President Donald Trump finally has his 2020 election opponent, but he's missing the crucial asset on which he anchored his bid for a second term: a roaring economy.
Instead, he's confronting an economy that was once a powerhouse but now is threatening to dip into a depression as a result of the coronavirus pandemic.
Joe Biden's triumph in the Democratic primary after Bernie Sanders called it quits and a hopeful sign in a downward revision of projected Covid-19 deaths are lending new political urgency to the unique and agonizing dilemma facing Trump.
How does he find the balance between keeping the economy shut -- to squelch the murderous coronavirus pandemic -- and reopening normal life in order to restore many millions of lost jobs and to thwart a historic economic downturn?
Trump's conundrum is even more acute since he has already been heavily criticized for his repeated initial dismissals of the threat posed by the coronavirus pandemic and his management of the crisis. Another botched call could leave his reelection hopes in tatters.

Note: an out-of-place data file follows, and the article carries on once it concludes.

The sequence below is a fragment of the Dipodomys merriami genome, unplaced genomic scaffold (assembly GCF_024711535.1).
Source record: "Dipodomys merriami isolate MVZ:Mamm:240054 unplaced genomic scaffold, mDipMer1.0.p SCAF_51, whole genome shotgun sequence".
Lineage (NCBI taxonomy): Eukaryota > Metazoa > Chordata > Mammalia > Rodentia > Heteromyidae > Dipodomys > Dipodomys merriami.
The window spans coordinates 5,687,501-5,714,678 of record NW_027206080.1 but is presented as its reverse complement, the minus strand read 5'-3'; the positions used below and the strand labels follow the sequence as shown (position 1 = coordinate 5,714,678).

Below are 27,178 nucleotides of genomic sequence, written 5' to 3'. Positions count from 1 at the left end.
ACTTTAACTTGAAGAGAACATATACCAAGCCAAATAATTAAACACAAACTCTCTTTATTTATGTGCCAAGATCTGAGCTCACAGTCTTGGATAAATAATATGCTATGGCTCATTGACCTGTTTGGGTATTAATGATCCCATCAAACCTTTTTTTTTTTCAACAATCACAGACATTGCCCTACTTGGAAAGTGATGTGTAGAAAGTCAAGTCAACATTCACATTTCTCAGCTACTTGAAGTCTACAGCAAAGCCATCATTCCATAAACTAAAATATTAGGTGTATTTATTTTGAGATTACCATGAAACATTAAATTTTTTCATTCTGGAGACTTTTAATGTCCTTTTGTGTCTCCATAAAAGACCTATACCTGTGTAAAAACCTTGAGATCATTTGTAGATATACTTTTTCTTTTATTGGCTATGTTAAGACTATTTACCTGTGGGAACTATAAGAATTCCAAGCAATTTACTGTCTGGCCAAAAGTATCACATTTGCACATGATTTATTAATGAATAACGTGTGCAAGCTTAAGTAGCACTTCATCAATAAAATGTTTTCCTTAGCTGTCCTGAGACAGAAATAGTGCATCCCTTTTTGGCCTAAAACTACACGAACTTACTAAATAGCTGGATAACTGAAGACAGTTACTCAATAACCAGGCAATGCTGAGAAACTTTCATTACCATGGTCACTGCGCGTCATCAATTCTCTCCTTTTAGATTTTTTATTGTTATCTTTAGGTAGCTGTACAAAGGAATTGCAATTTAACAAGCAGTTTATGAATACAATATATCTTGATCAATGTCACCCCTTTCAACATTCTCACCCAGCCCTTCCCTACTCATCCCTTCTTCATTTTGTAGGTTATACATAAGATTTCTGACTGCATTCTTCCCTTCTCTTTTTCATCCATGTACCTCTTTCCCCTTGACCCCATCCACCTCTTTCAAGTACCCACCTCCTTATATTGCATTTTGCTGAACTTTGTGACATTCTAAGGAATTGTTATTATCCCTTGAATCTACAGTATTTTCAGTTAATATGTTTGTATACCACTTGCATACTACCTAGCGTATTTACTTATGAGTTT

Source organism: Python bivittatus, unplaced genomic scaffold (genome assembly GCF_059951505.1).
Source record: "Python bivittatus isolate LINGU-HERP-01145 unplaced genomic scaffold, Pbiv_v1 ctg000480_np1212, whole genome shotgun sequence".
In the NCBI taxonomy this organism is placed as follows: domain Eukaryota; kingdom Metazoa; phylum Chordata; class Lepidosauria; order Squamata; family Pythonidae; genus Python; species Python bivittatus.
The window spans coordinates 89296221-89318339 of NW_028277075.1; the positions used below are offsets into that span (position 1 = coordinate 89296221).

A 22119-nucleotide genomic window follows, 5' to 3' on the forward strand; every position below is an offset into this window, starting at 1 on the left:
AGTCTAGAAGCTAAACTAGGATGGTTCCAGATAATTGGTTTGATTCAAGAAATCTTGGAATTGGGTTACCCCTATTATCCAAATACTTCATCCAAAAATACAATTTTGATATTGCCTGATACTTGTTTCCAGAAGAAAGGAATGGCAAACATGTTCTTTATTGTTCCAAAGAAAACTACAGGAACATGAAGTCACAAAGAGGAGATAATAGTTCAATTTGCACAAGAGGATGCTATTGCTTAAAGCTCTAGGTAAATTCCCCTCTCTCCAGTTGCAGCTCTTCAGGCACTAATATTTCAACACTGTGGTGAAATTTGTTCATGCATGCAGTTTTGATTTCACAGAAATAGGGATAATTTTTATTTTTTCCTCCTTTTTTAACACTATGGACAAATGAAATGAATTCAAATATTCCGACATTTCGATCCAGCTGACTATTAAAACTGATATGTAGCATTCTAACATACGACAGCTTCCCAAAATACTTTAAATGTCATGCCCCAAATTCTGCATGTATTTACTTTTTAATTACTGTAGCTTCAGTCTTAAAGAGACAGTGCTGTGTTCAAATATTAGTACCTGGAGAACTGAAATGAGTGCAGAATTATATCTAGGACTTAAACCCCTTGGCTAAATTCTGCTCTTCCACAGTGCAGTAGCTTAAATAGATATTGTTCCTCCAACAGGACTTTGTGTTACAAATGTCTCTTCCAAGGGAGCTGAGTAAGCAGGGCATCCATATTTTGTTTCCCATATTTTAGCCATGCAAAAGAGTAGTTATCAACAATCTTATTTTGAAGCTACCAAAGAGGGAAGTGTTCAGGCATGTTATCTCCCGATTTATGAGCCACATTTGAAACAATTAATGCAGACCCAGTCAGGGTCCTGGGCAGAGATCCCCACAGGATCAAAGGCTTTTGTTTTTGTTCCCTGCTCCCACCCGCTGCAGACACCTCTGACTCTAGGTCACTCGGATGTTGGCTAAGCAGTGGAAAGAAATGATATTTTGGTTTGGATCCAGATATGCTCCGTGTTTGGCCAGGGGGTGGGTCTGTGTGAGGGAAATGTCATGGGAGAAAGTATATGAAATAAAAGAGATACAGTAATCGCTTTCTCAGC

The state of the economy is critical for any president seeking reelection. For Trump, it's even more important, since economic management is a rare area where he has enjoyed majority support in his term.
While Trump's decision comes with huge personal and electoral stakes, its importance far outstrips mere politics. It's no exaggeration to say that a leader who often finds decisiveness elusive, despite his "you're fired" catchphrase, and who often tries to offload blame when things go wrong is facing one of the most difficult life-and-death calls of any modern president.
America on Wednesday experienced another tragic day with more than 1,800 deaths reported from Covid-19. Despite hopes that the pandemic is reaching its apex soon in hotspots like New York, other regions of the country are on a slower timetable as the virus spreads, complicating any decision on an economic reboot.
At the same time, Trump is hearing horrific predictions about unemployment potentially reaching Great Depression levels above 20% and of massive cuts to growth that threaten to trigger domino crises in the financial industry and housing markets. The next snapshot of the economic disaster will become clear with a new round of data on initial unemployment claims on Thursday.
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